Professional indemnity insurance clause in conditions of engagement
The Claimants alleged that the Defendants had been negligent in their management of a construction project, and that their limitation of liability clause was unenforceable.
The liability clause said:
'Liability for any negligent failure by Us to carry out Our duties under these Terms shall be limited to such liability as is covered by Our Professional Indemnity Insurance Policy terms... and in no event shall Our liability exceed the fees paid to Us or £1million whichever is the less'
The insurance clause said:
The Defendants agreed their terms were 'standard terms'. This meant that S 3(2) of the Unfair Contract Terms Act 1977 applied which required an exclusion or limitation of liability to be reasonable. If not reasonable it was unenforceable.
The Defendants claimed the liability cap was reasonable and therefore enforceable because:
- The terms were clear, unambiguous and would have been understood by their client if the client had taken the trouble to read them.
- There was no inequality of bargaining position.
- The Claimants had not received an inducement to accept the terms.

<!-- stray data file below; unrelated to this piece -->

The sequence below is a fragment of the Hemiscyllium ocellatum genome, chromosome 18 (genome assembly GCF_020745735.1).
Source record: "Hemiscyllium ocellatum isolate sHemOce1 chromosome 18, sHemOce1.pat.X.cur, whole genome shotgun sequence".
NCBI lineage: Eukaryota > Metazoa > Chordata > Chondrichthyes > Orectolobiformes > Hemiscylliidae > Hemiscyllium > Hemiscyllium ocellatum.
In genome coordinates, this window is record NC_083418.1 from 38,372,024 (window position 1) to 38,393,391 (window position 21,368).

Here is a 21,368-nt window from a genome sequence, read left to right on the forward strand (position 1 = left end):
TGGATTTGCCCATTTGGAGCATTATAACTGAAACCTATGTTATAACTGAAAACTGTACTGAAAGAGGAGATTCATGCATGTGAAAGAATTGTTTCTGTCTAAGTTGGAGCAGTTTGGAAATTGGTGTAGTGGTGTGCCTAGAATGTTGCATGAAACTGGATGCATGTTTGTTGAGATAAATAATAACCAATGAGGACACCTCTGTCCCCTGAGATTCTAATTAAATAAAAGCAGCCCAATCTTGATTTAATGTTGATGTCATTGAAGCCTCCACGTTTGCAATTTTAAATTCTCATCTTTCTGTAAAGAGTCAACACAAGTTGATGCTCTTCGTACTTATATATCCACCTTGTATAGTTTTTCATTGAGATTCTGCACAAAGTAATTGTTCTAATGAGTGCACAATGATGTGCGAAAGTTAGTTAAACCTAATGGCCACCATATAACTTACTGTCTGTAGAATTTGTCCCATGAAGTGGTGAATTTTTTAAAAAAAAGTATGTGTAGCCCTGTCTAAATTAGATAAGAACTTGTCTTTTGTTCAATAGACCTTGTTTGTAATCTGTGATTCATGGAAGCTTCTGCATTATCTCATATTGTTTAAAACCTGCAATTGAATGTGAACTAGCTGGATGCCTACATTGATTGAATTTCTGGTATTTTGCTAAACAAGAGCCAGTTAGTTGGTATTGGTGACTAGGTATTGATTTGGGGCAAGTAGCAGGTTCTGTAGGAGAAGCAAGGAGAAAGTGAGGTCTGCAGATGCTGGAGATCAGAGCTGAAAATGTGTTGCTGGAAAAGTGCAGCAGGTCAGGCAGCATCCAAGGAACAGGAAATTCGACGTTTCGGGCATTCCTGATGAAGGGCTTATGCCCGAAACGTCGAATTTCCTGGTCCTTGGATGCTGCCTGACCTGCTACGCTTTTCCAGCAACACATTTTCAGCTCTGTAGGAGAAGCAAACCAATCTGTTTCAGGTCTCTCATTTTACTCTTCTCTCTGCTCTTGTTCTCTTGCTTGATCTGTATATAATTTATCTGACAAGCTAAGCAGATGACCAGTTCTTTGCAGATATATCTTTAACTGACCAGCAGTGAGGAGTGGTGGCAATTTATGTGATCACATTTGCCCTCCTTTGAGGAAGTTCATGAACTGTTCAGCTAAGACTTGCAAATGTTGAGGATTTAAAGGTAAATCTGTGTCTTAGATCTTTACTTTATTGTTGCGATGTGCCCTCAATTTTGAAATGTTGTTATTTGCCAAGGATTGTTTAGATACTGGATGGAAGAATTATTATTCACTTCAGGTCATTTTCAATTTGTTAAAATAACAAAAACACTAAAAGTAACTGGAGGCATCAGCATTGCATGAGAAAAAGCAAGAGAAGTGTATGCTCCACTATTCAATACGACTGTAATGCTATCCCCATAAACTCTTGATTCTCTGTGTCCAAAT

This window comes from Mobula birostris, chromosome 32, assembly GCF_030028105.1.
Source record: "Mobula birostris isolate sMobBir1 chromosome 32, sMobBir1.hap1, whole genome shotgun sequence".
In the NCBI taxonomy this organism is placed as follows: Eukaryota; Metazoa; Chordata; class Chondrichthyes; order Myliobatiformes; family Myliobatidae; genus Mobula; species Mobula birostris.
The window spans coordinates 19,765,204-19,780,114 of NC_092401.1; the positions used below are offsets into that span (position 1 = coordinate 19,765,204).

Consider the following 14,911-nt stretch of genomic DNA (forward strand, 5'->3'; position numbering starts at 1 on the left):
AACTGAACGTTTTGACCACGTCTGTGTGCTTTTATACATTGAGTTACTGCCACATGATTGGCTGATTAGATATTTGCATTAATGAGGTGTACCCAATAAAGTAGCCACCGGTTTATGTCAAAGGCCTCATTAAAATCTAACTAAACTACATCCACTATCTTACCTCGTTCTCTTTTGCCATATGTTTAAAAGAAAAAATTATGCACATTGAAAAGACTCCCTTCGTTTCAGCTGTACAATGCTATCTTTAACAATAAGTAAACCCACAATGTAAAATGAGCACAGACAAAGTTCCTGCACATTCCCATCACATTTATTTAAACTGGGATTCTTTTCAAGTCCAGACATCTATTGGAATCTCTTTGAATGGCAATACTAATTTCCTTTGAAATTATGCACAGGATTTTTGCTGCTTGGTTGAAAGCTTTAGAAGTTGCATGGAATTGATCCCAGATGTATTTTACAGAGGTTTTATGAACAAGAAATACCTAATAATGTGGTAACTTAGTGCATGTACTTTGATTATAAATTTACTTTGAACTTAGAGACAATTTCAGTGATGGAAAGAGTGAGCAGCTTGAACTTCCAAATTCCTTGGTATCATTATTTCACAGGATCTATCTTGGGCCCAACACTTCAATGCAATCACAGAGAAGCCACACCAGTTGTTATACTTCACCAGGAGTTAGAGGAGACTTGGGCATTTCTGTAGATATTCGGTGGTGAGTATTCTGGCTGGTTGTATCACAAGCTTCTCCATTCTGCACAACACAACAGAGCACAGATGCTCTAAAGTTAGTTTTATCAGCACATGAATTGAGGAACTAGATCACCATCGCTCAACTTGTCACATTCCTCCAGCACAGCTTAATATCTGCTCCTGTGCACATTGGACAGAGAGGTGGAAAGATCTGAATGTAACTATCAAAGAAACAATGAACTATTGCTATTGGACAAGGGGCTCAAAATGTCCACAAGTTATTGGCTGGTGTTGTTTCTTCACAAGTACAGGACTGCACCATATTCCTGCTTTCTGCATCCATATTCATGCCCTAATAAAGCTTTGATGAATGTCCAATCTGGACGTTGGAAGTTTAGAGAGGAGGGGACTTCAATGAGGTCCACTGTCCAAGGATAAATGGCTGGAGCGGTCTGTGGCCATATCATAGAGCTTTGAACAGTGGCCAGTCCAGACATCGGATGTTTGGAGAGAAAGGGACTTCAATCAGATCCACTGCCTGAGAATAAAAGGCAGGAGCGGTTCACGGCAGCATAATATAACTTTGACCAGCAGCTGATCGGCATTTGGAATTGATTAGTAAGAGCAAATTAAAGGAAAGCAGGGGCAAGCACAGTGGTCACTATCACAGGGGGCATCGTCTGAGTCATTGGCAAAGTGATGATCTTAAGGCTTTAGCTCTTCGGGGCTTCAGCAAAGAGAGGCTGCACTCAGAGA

- The Claimants had the time, opportunity and freedom to turn to an alternative project manager.
- Generally commercial parties should be left to apportion risks as they see fit.
The Judge decided the limit was unreasonable and therefore unenforceable. This was because the Defendants had contracted to hold £10 million professional indemnity (PI) insurance which exceeded the liability cap. The Judge felt that the Claimants had in effect paid for access to £10 million of PI cover, and so it was unreasonable to deny access to that insurance:
'The effect of upholding the limitation clause would be that, although the parties had contracted for the insurance of the risks and (implicitly) for the Trust to pay for that insurance, far the greater part of that insurance would be rendered illusory.'
NB: An additional ruling was made in this case in relation to a project managers duty to ensure a contract is entered into rather than relying on a letter of intent. See: Ampleforth Abbey Trust v Turner & Townsend Project Management.
 Related articles on Designing Buildings Wiki
- Further analysis of Ampleforth Abbey Trust v Turner & Townsend Project Management in relation to letters of intent.
- 3D animation for insurance risk analysis.
- Contractors' all-risk insurance.
- Directors and officers insurance.
- Letters of intent.
- Professional indemnity insurance.
- Residual value insurance.
- Run-off cover.
 External references
- Unfair Contract Terms Act.
- The full decision: Ampleforth Abbey Trust v Turner & Townsend Project Management.
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